Fundus autofluorescence (FAF) is a specific wavelength light emission from lipofuscin and other molecules that accumulate in retinal pigment epithelial (RPE) cells secondary to photoreceptor oxidative damage [9]. Specific FAF patterns have been described for numerous ocular diseases and conditions, and they may also be useful in monitoring disease progression [10]. In the current study, we describe and analyze the incorporation of FAF technology in our community-based ocular screening program.

2. Materials and Methods

Screening participants included homeless and working-poor individuals at soup kitchens and churches in Essex County, New Jersey. Fifty consecutive individuals were enrolled in this prospective, pilot imaging study in March 2011. This research was approved by the UMDNJ Institutional Review Board.

A detailed description of our screening program has been published previously [11]. In brief, the screening team consisted of: (1) senior medical students who completed an intake form (personal and family history of medical and ocular problems, smoking history, etc.), measured blood pressure, pulse, and oxygen saturation, assessed visual acuity (VA; SIMAV, Padova, Italy) and visual fields (frequency doubling technology; Carl Zeiss Meditec, Inc., Dublin, CA); (2) an imaging technician who measured intraocular pressure (IOP; Canon Tx-F Full Auto non-contact Tonometer, Tokyo, Japan), performed nonmydriatic color and FAF imaging (Canon CX-1 15.1 megapixel camera with CMOS sensor, Tokyo, Japan); and (3) an onsite medical director who analyzed complete screening data, reviewed color and FAF images, and made referrals for follow-up examination as needed. Those participants requiring additional follow-up examinations were referred to the eye clinic at the Institute of Ophthalmology and Visual Science at University of Medicine and Dentistry of New Jersey (Newark, NJ) that accepts uninsured patients. Presenting VA was defined as the subject’s entering vision with distance correction (i.e., contacts or glasses), if applicable. Snellen VA was converted into log MAR scale, averaged, and then reconverted back into Snellen VA. By starting the screening process in a staggered fashion (i.e., at different stations), on average, 11 subjects were screened per hour (not including the time required for reviewing screening data and counseling the participants). Based on personal, social, and/or family history, information packets (available in English or Spanish) were handed out and participants were counseled accordingly.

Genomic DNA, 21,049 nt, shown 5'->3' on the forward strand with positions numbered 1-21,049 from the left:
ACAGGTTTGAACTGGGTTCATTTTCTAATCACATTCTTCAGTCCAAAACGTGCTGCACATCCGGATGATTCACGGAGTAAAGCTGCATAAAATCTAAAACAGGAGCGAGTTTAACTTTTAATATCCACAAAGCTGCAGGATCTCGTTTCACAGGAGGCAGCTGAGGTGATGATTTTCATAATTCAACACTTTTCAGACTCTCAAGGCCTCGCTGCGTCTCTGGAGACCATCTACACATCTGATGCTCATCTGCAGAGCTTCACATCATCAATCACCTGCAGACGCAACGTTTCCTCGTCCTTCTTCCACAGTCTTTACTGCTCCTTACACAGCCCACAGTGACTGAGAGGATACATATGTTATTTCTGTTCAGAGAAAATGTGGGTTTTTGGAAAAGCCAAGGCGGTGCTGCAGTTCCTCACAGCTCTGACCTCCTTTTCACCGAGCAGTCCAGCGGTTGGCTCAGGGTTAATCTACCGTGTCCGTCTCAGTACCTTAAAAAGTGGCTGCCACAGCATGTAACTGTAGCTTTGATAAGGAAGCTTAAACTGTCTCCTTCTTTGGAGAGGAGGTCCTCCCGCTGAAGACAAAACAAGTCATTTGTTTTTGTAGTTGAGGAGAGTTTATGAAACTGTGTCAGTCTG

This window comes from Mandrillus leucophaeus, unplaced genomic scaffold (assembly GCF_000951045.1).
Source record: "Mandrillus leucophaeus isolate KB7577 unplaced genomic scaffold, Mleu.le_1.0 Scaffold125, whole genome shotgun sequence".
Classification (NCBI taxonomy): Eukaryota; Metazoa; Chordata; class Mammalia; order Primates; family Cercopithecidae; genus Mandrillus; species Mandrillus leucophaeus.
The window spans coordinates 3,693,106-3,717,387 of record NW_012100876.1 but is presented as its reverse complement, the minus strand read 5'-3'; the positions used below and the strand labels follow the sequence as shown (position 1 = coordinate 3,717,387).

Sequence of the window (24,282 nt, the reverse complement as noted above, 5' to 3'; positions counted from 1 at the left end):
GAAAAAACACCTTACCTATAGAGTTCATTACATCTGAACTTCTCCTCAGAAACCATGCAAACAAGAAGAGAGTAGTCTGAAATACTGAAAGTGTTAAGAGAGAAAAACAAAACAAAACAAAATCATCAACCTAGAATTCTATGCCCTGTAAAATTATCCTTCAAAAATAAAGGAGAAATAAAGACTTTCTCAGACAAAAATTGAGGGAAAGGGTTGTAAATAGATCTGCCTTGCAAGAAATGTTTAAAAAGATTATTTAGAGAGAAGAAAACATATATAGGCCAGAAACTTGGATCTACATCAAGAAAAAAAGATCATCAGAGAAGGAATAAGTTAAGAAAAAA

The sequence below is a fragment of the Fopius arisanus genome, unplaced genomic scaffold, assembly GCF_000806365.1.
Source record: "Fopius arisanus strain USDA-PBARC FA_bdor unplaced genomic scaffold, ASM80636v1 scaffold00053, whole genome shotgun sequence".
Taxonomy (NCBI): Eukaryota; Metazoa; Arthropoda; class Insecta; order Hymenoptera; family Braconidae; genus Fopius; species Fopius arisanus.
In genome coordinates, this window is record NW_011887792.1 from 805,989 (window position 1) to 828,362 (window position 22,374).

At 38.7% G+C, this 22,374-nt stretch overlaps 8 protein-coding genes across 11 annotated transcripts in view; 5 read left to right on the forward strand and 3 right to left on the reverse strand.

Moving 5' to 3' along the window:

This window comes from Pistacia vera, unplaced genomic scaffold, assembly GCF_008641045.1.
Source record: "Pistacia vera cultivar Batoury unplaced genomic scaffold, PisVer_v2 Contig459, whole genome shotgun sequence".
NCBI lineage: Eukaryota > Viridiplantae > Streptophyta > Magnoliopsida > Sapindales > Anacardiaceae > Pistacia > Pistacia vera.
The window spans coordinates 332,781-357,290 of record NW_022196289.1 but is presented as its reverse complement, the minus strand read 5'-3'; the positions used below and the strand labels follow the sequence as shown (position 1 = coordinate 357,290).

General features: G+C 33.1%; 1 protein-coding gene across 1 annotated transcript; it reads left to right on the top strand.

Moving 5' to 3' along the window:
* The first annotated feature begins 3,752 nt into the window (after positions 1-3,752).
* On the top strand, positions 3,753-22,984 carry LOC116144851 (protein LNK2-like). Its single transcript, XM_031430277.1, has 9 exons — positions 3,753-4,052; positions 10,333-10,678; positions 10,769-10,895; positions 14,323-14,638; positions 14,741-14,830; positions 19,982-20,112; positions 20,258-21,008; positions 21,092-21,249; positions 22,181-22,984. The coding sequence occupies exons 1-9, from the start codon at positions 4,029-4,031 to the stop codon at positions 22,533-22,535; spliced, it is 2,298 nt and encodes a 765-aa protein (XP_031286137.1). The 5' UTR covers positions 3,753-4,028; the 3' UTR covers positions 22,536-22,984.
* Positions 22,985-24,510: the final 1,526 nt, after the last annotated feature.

Nonmydriatic color and FAF images were saved and viewed on a high-resolution, wide-screen Fujitsu laptop (Kanagawa, Japan) using Digital Imaging and Communications in Medicine (DICOM)-compatible Canon Eye-Q software (Canon Medical Systems, Irvine, CA). Color images were obtained from both eyes approximately 30 seconds apart. These were evaluated side-by-side for potential changes in the optic nerve head (i.e., cup-to-disc ratio, asymmetry, neuro-retinal rim color, and nerve fiber layer integrity), blood vessels (i.e., artery-to-vein ratio and nicking, microaneurysm formation, and neovascularization), and macula and posterior pole (i.e., pigmentary changes and drusen formation).